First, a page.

Sex education for children to be compulsory

Sex and relationship education will be made compulsory in primary and secondary schools from 2011, the government has announced.

The new plans would mean that children receive at least one year of sex education
The new plans would mean that children receive at least one year of sex education

Schools secretary Ed Balls yesterday said that personal, social, health and economic (PHSE) education will become a statutory part of the national curriculum, with sex and relationship education forming a key part of the subject.

Parents currently have the right to withdraw their children from sex education up until the age of 19. However, Mr Balls said the new plans would mean that they would only be allowed to withdraw their children until the age of 15.

‘This means that every young person will receive at least one year of sex and relationship education before their 16th birthday,' Mr Balls said.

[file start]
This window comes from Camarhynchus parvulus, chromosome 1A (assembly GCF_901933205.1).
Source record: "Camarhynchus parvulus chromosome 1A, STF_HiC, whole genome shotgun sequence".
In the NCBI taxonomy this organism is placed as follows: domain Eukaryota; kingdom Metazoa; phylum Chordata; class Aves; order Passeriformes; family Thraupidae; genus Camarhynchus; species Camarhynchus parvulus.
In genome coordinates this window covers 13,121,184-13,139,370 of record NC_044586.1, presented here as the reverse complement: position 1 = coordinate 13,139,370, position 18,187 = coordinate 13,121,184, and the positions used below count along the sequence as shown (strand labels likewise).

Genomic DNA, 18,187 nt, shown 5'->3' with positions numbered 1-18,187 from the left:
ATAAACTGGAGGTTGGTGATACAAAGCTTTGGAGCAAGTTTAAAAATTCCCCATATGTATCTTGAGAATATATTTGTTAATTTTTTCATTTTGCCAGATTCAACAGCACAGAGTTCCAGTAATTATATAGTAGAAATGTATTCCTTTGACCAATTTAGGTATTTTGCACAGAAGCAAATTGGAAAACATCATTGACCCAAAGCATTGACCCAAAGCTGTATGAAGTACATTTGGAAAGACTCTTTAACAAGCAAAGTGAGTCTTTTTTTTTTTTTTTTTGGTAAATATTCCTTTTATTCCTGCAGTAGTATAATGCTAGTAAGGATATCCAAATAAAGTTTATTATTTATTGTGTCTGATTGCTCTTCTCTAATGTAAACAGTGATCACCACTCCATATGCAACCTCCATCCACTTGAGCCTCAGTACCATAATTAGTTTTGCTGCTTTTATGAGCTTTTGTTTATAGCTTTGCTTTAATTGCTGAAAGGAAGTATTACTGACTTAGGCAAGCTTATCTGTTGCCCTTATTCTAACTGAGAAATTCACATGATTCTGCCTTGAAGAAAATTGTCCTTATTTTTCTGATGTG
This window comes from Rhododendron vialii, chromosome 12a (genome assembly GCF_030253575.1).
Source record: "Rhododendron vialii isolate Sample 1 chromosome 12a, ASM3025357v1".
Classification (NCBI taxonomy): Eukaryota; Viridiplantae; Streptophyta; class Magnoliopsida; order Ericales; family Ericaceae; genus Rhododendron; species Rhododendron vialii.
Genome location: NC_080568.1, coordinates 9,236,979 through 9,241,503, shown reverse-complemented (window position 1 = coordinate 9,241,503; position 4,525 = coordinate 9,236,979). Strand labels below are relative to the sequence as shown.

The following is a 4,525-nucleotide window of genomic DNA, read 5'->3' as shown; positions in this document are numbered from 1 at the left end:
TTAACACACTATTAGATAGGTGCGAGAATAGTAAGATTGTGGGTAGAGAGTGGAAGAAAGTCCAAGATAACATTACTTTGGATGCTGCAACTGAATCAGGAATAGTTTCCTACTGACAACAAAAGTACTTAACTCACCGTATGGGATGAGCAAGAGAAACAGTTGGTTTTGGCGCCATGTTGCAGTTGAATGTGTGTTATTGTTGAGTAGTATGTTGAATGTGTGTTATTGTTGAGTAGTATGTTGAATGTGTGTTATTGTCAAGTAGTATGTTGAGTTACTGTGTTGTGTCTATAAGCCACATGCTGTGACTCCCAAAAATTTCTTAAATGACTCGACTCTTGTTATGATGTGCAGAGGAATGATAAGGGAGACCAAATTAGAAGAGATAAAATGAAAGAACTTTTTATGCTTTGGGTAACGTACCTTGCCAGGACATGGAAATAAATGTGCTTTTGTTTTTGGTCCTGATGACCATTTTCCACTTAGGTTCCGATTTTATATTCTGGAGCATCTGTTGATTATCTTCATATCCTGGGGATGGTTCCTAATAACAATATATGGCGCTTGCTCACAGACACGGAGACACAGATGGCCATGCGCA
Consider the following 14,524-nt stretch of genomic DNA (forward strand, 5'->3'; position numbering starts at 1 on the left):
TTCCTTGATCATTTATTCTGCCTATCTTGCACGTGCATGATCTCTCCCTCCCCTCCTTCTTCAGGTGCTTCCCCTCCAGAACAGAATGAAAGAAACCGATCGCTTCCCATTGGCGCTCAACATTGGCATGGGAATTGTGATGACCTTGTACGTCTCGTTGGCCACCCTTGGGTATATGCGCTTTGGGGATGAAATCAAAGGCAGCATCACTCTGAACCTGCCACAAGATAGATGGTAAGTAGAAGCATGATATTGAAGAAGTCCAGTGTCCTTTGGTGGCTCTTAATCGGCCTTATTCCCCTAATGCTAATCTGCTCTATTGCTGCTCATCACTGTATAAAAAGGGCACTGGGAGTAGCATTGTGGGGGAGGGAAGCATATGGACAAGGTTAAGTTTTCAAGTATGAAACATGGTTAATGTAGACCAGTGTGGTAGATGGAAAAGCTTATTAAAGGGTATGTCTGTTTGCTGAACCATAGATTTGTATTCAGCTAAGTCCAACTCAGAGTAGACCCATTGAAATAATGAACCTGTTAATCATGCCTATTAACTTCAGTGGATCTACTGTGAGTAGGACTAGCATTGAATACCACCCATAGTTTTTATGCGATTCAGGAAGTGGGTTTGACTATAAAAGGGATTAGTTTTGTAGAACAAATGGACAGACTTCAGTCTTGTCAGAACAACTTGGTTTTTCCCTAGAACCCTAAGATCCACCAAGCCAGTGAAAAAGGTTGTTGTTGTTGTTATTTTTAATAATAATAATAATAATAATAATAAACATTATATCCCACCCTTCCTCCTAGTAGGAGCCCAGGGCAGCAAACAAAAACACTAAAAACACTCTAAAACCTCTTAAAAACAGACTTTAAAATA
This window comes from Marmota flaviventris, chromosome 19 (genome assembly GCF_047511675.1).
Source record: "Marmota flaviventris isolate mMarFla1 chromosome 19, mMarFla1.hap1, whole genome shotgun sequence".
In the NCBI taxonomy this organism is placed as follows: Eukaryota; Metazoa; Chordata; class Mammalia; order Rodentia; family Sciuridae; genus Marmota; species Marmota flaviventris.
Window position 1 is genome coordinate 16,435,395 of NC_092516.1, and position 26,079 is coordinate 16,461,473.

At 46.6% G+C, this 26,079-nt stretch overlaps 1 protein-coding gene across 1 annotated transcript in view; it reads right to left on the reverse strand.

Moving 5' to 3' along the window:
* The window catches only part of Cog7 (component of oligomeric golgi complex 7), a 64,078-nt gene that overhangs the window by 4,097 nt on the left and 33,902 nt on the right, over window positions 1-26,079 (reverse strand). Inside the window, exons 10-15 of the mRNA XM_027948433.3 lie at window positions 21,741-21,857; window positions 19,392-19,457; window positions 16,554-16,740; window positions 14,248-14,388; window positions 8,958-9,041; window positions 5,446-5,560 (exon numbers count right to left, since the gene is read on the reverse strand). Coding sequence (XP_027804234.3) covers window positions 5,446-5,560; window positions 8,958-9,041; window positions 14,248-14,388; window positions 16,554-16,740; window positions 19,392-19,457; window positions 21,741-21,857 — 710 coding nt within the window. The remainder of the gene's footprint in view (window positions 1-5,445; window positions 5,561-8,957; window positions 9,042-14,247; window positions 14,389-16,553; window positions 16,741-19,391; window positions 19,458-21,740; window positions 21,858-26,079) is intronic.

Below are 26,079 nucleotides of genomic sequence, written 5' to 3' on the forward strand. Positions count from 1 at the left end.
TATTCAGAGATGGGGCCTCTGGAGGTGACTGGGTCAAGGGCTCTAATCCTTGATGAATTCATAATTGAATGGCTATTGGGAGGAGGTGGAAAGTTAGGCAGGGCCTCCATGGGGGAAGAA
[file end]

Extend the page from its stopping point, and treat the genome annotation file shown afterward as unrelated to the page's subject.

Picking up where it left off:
Julie Bentley, chief executive of the fpa said: ‘This is a sensible and responsible decision that'll have a profoundly positive impact on the sexual health and well-being of all our young people for generations to come.

‘Starting SRE at primary school is absolutely essential. By doing this children are gently introduced to some very simple facts so they'll be ready to learn about complicated issues like puberty, relationships, sex and looking after themselves when they're older.'

The announcement comes following a review in 2007, which found that the quality of sex and relationship education was too variable and failing to meet young people's needs.

Pupils will also be taught about drug and alcohol as part of the PHSE curriculum.

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